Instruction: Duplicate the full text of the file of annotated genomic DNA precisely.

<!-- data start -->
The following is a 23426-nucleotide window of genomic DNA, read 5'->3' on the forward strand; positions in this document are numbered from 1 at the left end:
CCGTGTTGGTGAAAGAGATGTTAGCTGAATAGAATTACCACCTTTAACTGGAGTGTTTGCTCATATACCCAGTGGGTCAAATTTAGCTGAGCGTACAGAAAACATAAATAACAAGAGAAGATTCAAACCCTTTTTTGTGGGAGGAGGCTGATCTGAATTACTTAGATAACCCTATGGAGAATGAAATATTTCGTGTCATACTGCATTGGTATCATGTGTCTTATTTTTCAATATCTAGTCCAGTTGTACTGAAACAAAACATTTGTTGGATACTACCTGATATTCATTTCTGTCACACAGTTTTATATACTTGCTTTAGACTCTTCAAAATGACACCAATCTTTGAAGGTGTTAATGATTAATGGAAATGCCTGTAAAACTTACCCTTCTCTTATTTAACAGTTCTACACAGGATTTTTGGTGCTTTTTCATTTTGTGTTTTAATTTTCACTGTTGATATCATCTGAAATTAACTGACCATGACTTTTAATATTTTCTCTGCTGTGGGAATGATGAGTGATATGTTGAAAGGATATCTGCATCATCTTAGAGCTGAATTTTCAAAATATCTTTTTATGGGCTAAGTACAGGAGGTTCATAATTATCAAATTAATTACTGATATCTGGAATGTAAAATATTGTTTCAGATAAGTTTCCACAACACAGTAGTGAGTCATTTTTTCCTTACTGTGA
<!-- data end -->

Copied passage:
The following is a 23426-nucleotide window of genomic DNA, read 5'->3' on the forward strand; positions in this document are numbered from 1 at the left end:
CCGTGTTGGTGAAAGAGATGTTAGCTGAATAGAATTACCACCTTTAACTGGAGTGTTTGCTCATATACCCAGTGGGTCAAATTTAGCTGAGCGTACAGAAAACATAAATAACAAGAGAAGATTCAAACCCTTTTTTGTGGGAGGAGGCTGATCTGAATTACTTAGATAACCCTATGGAGAATGAAATATTTCGTGTCATACTGCATTGGTATCATGTGTCTTATTTTTCAATATCTAGTCCAGTTGTACTGAAACAAAACATTTGTTGGATACTACCTGATATTCATTTCTGTCACACAGTTTTATATACTTGCTTTAGACTCTTCAAAATGACACCAATCTTTGAAGGTGTTAATGATTAATGGAAATGCCTGTAAAACTTACCCTTCTCTTATTTAACAGTTCTACACAGGATTTTTGGTGCTTTTTCATTTTGTGTTTTAATTTTCACTGTTGATATCATCTGAAATTAACTGACCATGACTTTTAATATTTTCTCTGCTGTGGGAATGATGAGTGATATGTTGAAAGGATATCTGCATCATCTTAGAGCTGAATTTTCAAAATATCTTTTTATGGGCTAAGTACAGGAGGTTCATAATTATCAAATTAATTACTGATATCTGGAATGTAAAATATTGTTTCAGATAAGTTTCCACAACACAGTAGTGAGTCATTTTTTCCTTACTGTGA